Gaming linked with brain thickening – yes, that’s a good thing

Although things are starting to change, video games still get a ton of bad rep – and for good reason, one might argue. I mean, when kids are spending 4-6-8-12 hours every day playing, odds are something’s wrong. It’s not necessarily a problem in itself – some kids do grow up to be professional gamers, as you can learn from the Free to Play documentary – for a touching insight into what it means to become a professional gamer, the kind of passion and sacrifice it requires. But for most kids (and adults), spending over 4 days playing computer games is a pretty clear sign of a problem.

But it’s not all bad. Playing video games does have its advantages – it’s been shown several times that this increases spatial orientation, memory formation and short term planning, as well as reflexes and reactions. Gaming is all about solving problems, and gamers are typically good at that. Now, a study published in PLoS showed that “a robust positive association” exists between the amounts of time teens reported spending on video games each week and the thickness of the left dorsolateral prefrontal cortex (DLPFC) and left frontal eye fields (FEF).


gnificant clusters of the cortical thickness correlation with hours of video gaming per week in the left dorsolateral prefrontal cortex (DLPFC) and left frontal eye fields (FEF) (multiple comparison corrected, p<0.01). Image from the original study.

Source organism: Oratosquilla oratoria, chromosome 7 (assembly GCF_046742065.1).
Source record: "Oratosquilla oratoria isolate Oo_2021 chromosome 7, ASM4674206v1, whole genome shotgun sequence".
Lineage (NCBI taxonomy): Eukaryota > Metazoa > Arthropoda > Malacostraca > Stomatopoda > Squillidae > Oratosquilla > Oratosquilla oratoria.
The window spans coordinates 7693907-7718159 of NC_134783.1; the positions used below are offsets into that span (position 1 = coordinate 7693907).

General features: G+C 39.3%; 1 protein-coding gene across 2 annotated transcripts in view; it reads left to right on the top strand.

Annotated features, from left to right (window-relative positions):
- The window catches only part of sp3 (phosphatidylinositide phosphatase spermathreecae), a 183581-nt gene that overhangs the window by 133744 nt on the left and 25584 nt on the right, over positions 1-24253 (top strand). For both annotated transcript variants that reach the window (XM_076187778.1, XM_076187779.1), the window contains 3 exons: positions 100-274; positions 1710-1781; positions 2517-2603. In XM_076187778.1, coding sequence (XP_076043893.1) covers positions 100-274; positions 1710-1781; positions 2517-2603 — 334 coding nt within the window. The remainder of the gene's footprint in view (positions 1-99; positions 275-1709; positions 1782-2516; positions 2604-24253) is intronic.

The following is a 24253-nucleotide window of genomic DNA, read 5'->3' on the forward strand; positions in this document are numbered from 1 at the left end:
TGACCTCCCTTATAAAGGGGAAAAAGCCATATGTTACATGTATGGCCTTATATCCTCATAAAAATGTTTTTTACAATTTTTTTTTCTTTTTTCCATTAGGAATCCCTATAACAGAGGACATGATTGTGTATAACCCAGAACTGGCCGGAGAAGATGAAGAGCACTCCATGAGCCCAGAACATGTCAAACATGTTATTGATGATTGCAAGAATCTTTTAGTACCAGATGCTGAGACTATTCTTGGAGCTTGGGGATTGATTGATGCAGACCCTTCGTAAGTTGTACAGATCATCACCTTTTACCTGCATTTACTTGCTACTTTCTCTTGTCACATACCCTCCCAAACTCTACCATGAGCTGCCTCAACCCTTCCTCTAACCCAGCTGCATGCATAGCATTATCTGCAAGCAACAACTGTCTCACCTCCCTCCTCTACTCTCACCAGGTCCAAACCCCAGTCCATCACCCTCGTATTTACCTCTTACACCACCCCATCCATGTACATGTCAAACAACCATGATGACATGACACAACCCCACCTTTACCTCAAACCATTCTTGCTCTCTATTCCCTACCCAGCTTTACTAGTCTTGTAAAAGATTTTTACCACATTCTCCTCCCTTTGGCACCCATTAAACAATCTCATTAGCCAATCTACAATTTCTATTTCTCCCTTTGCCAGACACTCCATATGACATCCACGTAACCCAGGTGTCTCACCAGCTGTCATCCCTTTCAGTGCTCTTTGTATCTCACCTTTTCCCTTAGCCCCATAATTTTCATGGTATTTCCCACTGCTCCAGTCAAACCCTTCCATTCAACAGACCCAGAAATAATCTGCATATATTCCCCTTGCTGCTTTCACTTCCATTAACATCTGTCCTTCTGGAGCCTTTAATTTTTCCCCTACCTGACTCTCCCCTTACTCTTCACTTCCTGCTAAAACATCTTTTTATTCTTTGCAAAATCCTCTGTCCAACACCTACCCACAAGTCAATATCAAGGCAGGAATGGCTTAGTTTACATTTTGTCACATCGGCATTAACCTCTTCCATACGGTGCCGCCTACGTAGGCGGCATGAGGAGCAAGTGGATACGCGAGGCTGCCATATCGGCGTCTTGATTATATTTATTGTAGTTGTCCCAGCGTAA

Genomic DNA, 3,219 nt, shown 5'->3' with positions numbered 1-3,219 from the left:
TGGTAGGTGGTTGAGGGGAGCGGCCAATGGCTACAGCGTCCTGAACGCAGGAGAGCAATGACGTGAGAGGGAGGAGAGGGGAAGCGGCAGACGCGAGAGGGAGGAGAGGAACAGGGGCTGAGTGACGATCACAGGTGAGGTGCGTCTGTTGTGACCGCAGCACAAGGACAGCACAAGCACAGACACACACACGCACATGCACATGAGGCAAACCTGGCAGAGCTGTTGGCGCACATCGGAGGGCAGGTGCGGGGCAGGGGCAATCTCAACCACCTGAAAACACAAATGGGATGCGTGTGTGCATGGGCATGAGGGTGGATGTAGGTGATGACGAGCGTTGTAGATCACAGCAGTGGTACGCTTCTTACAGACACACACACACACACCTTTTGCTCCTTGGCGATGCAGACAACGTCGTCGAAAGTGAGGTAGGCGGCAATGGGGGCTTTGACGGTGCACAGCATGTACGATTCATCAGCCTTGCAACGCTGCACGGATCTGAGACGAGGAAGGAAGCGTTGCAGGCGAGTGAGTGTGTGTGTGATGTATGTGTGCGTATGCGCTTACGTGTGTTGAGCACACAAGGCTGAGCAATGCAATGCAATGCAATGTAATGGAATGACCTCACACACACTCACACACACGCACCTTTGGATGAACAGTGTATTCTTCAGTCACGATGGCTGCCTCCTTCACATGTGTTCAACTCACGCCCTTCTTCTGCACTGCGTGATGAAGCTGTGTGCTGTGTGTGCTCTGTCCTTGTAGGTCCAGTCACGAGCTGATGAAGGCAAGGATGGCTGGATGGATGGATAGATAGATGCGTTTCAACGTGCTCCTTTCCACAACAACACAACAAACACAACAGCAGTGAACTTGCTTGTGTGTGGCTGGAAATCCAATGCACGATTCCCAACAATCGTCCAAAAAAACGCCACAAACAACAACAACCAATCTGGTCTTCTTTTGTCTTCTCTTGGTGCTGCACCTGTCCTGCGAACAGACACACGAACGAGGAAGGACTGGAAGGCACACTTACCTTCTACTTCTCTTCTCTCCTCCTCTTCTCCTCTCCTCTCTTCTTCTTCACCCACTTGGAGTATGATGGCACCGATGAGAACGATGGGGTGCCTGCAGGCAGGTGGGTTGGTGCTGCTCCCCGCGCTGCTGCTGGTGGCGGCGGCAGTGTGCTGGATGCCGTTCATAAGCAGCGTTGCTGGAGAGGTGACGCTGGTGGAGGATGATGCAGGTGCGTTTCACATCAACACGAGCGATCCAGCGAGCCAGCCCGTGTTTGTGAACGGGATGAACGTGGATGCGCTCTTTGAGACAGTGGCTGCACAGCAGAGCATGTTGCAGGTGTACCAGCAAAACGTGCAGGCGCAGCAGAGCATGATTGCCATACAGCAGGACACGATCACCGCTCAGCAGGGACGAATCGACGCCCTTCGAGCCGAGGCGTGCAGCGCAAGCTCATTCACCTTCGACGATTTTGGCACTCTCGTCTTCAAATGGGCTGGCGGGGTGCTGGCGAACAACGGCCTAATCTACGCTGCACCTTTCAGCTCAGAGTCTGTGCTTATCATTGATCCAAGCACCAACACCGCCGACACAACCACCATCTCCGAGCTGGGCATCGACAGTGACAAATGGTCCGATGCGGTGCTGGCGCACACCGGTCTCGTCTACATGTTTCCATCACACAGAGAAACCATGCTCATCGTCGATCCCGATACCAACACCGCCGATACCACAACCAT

If you’re like me and had no idea if a thickening of the dorsolateral prefrontal cortex is good or bad, let me get that off your chest – it’s a good thing. In this context, it means an increased density of neural connections, and thus greater cognitive function.

The DLPFC is associated with the management of processes like working memory and planning, while the FEF deal with visual attention and voluntary eye movement; needless to say, both are highly used in video games. This association is not enough to say that it’s the video games that cause the thickening, but when you look at the broader context and take into consideration previous studies, it becomes a little more clear. In other words, behavioural evidence from other studies suggests video games might be the cause.

This is still a research in its early phases, and needs a whole lot of finesse, in my opinion. For starters, researchers want to see what genre of video games yields the most benefits, and if these results can be linked with overall increased decision making.

Scientific Reference.

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